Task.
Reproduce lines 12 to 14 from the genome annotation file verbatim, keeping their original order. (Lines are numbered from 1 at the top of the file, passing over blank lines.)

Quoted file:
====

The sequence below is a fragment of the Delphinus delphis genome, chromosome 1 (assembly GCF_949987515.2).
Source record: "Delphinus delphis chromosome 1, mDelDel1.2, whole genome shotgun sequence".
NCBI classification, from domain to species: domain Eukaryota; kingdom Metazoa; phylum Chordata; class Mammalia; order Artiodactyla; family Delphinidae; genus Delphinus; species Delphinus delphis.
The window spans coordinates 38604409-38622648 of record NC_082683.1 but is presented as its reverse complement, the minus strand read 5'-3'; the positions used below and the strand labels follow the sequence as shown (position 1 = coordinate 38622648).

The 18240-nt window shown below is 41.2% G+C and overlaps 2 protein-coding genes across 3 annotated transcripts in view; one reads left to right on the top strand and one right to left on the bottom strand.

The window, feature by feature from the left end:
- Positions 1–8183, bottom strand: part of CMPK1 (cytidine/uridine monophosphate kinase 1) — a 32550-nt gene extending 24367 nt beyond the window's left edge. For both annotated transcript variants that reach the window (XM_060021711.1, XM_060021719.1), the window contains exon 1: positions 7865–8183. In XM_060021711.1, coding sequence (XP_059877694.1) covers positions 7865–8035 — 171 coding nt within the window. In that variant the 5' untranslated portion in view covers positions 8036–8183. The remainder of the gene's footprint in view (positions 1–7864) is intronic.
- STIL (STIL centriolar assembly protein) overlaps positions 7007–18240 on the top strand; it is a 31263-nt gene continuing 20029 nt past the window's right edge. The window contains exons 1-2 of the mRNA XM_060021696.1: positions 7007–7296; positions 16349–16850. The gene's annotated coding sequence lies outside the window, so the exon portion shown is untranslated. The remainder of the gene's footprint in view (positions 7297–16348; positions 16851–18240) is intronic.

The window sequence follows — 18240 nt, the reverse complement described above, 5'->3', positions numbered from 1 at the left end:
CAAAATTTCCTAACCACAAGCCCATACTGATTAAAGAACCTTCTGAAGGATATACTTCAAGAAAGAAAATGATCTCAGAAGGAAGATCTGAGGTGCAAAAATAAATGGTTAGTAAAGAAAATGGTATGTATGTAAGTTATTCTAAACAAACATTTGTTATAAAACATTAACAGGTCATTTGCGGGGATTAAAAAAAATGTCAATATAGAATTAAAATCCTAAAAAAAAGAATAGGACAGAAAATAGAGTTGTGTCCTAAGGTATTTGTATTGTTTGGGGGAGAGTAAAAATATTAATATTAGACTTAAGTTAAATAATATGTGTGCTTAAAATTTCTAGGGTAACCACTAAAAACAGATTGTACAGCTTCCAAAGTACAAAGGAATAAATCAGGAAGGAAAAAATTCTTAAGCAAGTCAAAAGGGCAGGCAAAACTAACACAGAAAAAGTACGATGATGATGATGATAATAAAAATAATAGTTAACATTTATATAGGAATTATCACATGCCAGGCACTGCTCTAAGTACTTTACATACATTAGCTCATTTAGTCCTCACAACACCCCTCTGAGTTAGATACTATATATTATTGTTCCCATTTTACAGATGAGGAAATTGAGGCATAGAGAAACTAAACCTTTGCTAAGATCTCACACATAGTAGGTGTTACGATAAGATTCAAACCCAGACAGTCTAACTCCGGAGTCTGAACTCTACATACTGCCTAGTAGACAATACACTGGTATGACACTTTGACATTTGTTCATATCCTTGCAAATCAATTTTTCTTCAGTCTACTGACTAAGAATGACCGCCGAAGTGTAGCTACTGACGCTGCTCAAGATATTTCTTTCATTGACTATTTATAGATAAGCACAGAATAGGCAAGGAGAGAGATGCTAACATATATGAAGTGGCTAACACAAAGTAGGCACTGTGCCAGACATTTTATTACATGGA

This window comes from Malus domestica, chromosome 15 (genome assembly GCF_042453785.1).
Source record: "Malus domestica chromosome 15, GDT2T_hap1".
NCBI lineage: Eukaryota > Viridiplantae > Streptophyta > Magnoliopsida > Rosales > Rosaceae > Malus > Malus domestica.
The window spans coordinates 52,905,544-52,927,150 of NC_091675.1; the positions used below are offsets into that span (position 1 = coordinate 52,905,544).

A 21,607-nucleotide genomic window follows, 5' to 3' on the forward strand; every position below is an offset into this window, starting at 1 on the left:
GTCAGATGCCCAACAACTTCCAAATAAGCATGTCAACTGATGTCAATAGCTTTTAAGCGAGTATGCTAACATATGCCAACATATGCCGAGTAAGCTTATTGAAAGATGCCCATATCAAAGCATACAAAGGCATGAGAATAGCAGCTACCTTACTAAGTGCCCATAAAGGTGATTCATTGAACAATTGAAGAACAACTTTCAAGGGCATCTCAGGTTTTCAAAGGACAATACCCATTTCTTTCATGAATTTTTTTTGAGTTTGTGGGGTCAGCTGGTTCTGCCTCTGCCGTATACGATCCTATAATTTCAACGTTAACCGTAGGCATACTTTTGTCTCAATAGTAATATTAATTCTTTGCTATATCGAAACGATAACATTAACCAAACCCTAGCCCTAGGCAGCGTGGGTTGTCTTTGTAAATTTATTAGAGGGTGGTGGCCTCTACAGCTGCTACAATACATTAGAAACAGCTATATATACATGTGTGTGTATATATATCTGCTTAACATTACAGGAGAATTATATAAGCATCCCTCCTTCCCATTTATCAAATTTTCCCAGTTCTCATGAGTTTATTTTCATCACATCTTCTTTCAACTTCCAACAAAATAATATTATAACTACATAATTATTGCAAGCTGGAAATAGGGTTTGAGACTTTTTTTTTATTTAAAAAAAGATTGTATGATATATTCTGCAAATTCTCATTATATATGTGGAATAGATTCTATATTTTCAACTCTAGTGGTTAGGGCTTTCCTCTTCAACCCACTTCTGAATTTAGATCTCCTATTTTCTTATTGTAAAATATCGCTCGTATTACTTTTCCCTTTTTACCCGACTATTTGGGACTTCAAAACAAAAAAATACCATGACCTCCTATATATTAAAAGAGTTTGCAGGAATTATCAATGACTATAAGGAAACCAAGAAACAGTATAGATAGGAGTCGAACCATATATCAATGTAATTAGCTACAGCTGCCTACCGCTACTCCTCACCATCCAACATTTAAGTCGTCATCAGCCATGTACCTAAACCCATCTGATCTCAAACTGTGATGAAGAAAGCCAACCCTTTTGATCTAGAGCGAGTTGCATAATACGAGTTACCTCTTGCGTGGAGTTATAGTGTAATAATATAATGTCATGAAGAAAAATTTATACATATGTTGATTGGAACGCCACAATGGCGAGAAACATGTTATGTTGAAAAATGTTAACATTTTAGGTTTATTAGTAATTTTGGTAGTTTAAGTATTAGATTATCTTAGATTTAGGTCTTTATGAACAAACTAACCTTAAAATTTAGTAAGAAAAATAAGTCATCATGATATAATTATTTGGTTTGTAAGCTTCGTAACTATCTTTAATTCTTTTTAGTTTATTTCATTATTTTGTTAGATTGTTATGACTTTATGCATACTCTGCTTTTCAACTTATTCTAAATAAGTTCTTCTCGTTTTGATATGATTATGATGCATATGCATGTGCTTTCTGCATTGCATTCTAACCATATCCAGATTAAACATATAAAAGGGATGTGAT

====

Source record: "Malus domestica chromosome 15, GDT2T_hap1".
NCBI lineage: Eukaryota > Viridiplantae > Streptophyta > Magnoliopsida > Rosales > Rosaceae > Malus > Malus domestica.
The window spans coordinates 52,905,544-52,927,150 of NC_091675.1; the positions used below are offsets into that span (position 1 = coordinate 52,905,544).